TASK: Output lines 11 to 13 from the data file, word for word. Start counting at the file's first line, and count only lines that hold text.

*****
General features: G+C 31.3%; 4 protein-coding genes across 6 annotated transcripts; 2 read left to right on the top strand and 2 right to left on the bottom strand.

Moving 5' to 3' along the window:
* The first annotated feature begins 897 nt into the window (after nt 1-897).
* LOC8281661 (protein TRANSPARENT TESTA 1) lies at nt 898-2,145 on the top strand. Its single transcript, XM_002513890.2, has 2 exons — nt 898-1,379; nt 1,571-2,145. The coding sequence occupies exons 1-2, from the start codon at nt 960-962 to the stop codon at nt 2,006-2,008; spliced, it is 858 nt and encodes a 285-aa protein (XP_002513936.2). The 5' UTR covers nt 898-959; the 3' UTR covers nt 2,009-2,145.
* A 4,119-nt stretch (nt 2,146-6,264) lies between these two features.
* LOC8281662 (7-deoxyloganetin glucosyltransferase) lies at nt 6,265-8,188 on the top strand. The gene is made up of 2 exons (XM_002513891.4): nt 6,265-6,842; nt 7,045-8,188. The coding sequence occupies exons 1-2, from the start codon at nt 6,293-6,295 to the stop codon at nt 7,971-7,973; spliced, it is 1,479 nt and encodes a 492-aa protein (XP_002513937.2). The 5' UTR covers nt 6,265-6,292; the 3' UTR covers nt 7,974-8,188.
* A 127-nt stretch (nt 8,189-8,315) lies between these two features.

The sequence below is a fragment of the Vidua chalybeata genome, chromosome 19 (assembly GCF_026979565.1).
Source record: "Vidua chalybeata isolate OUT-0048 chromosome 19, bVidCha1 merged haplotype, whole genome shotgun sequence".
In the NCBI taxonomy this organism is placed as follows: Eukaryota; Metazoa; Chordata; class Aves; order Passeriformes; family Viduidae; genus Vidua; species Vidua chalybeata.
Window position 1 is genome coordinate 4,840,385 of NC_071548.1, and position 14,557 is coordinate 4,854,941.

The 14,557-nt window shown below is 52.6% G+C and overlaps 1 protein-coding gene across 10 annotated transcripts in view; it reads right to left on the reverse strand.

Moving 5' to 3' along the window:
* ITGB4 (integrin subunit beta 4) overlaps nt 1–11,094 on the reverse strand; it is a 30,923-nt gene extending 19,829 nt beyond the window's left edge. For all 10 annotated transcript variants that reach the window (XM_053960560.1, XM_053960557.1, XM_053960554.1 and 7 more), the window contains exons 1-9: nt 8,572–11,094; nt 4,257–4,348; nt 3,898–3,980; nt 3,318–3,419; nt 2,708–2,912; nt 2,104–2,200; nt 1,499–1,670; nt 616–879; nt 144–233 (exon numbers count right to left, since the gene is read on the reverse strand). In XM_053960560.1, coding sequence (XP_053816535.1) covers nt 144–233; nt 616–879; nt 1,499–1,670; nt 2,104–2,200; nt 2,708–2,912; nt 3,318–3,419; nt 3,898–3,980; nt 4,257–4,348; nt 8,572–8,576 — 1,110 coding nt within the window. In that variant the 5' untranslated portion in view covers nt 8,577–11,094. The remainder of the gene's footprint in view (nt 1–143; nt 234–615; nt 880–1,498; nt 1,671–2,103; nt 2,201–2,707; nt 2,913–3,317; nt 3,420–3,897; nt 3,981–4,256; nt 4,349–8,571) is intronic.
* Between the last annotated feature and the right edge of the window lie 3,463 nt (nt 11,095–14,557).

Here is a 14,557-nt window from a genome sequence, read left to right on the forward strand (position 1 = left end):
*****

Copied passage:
Window position 1 is genome coordinate 4,840,385 of NC_071548.1, and position 14,557 is coordinate 4,854,941.

The 14,557-nt window shown below is 52.6% G+C and overlaps 1 protein-coding gene across 10 annotated transcripts in view; it reads right to left on the reverse strand.

Moving 5' to 3' along the window: